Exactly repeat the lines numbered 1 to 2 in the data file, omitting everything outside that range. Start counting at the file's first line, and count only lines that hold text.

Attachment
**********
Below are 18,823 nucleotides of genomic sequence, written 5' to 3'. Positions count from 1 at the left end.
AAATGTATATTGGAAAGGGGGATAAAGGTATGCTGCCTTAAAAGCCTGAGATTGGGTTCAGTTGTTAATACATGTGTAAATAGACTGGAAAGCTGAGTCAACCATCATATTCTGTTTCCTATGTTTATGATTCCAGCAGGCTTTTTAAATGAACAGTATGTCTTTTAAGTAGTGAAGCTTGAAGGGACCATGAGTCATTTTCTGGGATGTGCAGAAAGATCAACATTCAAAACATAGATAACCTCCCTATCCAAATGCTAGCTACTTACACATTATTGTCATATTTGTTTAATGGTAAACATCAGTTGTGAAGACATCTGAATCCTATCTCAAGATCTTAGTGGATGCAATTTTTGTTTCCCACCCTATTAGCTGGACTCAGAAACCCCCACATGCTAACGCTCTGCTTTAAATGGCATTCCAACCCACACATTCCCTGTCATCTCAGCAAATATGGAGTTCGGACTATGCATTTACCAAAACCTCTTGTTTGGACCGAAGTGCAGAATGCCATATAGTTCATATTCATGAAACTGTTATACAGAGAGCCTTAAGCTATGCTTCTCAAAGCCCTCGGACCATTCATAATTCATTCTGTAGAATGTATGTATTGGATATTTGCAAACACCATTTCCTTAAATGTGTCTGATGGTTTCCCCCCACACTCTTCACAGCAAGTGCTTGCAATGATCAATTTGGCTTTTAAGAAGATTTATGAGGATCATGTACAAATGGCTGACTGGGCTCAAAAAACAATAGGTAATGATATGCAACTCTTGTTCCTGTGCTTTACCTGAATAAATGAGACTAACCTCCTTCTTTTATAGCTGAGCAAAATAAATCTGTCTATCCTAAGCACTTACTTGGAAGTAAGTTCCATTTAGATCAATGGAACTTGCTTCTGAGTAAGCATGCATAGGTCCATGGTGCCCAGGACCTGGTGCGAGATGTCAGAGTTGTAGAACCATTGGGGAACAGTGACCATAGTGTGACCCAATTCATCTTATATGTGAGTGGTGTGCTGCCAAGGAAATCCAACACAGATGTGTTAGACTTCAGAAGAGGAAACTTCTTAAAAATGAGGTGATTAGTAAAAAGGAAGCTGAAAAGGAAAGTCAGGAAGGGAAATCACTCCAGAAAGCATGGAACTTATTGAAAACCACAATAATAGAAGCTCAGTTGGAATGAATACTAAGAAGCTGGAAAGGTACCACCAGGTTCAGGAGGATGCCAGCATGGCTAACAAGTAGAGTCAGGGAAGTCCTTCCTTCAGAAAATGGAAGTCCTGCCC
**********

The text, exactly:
Below are 18,823 nucleotides of genomic sequence, written 5' to 3'. Positions count from 1 at the left end.
AAATGTATATTGGAAAGGGGGATAAAGGTATGCTGCCTTAAAAGCCTGAGATTGGGTTCAGTTGTTAATACATGTGTAAATAGACTGGAAAGCTGAGTCAACCATCATATTCTGTTTCCTATGTTTATGATTCCAGCAGGCTTTTTAAATGAACAGTATGTCTTTTAAGTAGTGAAGCTTGAAGGGACCATGAGTCATTTTCTGGGATGTGCAGAAAGATCAACATTCAAAACATAGATAACCTCCCTATCCAAATGCTAGCTACTTACACATTATTGTCATATTTGTTTAATGGTAAACATCAGTTGTGAAGACATCTGAATCCTATCTCAAGATCTTAGTGGATGCAATTTTTGTTTCCCACCCTATTAGCTGGACTCAGAAACCCCCACATGCTAACGCTCTGCTTTAAATGGCATTCCAACCCACACATTCCCTGTCATCTCAGCAAATATGGAGTTCGGACTATGCATTTACCAAAACCTCTTGTTTGGACCGAAGTGCAGAATGCCATATAGTTCATATTCATGAAACTGTTATACAGAGAGCCTTAAGCTATGCTTCTCAAAGCCCTCGGACCATTCATAATTCATTCTGTAGAATGTATGTATTGGATATTTGCAAACACCATTTCCTTAAATGTGTCTGATGGTTTCCCCCCACACTCTTCACAGCAAGTGCTTGCAATGATCAATTTGGCTTTTAAGAAGATTTATGAGGATCATGTACAAATGGCTGACTGGGCTCAAAAAACAATAGGTAATGATATGCAACTCTTGTTCCTGTGCTTTACCTGAATAAATGAGACTAACCTCCTTCTTTTATAGCTGAGCAAAATAAATCTGTCTATCCTAAGCACTTACTTGGAAGTAAGTTCCATTTAGATCAATGGAACTTGCTTCTGAGTAAGCATGCATAGGTCCATGGTGCCCAGGACCTGGTGCGAGATGTCAGAGTTGTAGAACCATTGGGGAACAGTGACCATAGTGTGACCCAATTCATCTTATATGTGAGTGGTGTGCTGCCAAGGAAATCCAACACAGATGTGTTAGACTTCAGAAGAGGAAACTTCTTAAAAATGAGGTGATTAGTAAAAAGGAAGCTGAAAAGGAAAGTCAGGAAGGGAAATCACTCCAGAAAGCATGGAACTTATTGAAAACCACAATAATAGAAGCTCAGTTGGAATGAATACTAAGAAGCTGGAAAGGTACCACCAGGTTCAGGAGGATGCCAGCATGGCTAACAAGTAGAGTCAGGGAAGTCCTTCCTTCAGAAAATGGAAGTCCTGCCC